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Tuesday, December 7, 2010

Gold Chart Pattern: another new high

The one year gold chart pattern encouraged me to paraphrase an old proverb: You can’t keep a good commodity down. Nothing seems to be able to halt the impressive rise in gold prices. The debasement of the US dollar – thanks to the Fed’s busy money printing machines – has ensured a flight to safety that easily absorbed the IMF’s selling.

So, who has been doing the buying? Apparently every one whose name isn’t Warren Buffett or Rakesh Jhunjhunwala. But one of the biggest buyers in recent times has surprisingly been China. The government wants to protect the value of its huge trade surplus with the USA and its citizens’ fears of rising inflation. The head of the Shanghai Gold Exchange told a conference that Chinese imports of gold for 2010 through October were 209.7 tonnes, compared to 45 tonnes for the whole of 2009.

Why were gold experts surprised by Chinese buying? Because China happens to be one of the biggest producers of the yellow metal. India, which is one of the largest gold importers, has also stepped up its buying – thanks to the strengthening Rupee. Its imports are likely to be almost 50% more than last year, and is expected to hit the 700 tonnes mark.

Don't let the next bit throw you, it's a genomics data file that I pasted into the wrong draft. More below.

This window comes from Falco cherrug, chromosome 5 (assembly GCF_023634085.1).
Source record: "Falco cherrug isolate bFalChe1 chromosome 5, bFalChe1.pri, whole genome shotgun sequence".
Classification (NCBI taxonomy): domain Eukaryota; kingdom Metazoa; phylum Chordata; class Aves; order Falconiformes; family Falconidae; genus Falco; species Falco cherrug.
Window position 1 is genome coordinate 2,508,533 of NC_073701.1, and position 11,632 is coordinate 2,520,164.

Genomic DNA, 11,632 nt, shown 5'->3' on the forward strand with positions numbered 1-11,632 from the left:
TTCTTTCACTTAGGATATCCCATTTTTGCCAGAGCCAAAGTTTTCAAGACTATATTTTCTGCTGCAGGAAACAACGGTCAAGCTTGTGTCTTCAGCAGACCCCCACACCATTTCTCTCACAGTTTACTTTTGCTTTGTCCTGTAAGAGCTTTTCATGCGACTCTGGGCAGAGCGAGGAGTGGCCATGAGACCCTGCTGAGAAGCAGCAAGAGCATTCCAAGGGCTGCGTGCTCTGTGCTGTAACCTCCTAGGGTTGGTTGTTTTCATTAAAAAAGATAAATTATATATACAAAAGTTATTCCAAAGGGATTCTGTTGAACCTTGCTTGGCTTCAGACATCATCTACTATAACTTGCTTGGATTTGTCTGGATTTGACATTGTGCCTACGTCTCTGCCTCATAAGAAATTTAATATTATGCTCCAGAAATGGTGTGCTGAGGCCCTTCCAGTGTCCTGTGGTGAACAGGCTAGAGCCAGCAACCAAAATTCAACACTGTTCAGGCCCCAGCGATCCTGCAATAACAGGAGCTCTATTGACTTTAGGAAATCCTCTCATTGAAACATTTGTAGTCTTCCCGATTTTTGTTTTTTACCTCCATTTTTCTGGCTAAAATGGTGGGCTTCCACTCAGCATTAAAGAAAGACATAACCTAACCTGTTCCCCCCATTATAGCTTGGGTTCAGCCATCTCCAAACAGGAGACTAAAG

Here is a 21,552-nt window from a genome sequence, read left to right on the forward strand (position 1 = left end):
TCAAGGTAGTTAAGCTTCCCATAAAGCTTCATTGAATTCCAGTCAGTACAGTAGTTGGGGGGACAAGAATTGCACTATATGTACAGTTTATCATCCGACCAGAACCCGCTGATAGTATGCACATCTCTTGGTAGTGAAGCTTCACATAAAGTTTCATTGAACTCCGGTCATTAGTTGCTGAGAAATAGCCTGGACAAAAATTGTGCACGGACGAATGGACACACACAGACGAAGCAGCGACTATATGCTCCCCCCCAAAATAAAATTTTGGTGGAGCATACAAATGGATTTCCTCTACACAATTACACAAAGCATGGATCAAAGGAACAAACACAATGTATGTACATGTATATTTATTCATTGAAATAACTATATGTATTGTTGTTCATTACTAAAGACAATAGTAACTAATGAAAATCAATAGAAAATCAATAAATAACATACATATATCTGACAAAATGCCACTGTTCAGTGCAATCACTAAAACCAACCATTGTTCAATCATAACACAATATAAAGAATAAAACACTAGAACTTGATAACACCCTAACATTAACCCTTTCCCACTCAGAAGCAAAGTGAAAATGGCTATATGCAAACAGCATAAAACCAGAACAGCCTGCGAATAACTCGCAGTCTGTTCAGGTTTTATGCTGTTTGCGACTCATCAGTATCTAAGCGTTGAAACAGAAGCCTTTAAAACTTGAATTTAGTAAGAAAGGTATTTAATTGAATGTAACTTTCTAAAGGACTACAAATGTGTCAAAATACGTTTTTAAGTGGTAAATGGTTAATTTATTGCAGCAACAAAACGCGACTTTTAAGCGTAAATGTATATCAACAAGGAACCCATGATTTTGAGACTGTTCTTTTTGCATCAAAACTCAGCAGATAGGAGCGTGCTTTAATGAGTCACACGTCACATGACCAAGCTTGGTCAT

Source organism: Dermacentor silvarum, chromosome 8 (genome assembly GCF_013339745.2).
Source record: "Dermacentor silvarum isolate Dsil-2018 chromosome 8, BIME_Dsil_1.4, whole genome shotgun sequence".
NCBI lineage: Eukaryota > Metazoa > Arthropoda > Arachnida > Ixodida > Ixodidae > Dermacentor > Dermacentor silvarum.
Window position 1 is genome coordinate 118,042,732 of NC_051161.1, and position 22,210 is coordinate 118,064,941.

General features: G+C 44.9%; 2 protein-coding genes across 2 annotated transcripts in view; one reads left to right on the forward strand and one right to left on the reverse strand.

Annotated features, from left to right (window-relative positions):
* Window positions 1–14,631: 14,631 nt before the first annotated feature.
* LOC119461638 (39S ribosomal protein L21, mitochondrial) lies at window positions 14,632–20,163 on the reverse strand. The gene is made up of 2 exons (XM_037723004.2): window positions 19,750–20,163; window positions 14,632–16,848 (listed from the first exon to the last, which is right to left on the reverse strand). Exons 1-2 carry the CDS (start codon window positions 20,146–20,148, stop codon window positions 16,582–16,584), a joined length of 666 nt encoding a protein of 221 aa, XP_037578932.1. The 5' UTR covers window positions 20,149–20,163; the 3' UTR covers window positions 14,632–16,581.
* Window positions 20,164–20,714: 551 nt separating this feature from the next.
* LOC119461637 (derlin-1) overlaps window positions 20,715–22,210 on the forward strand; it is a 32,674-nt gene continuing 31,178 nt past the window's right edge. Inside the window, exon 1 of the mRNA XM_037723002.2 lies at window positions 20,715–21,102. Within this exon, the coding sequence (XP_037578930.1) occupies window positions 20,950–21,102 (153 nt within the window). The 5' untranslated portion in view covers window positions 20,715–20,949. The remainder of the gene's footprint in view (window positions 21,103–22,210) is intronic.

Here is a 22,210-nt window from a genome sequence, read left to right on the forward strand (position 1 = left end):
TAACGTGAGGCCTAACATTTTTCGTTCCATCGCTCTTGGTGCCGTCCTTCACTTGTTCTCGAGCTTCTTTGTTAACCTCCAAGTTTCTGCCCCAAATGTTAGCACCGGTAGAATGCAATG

No wonder the gold chart pattern continues its parabolic rise and has touched an all-time high once again. Time to take a look at the one year chart pattern of gold:


After reaching an all-time high of 1421 last month, the gold chart made a small, bearish head-and-shoulder pattern that more than met its down side target as gold’s price dropped steeply to 1340, a near 6% correction from the peak.

A smart upward bounce found resistance from the 14 day SMA and the chart seemed to form a larger bearish head-and-shoulder pattern. Before the price could fall to the upward sloping trend line, strong buying emerged and the falling 14 day SMA was pierced from below.

At the time of writing this post, gold’s price oscillated a bit near the previous high before moving up to touch a new all-time high of 1424, only to drop down to 1421 again. It seems only a matter of time before the 1500 mark will be surpassed.

Should investors jump in and start buying? Unfortunately, without volume data it is difficult to provide a clear ‘yes’ or ‘no’ answer. On the ‘yes’ side of the argument is the weight of the massive Chinese and Indian purchasing. On the ‘no’ side are two technical reasons – hesitation near a previous top and significant and widening distance between gold’s price and its rising 200 day SMA.

Prudence suggests that one should follow bull market tactics – i.e. buying on dips.

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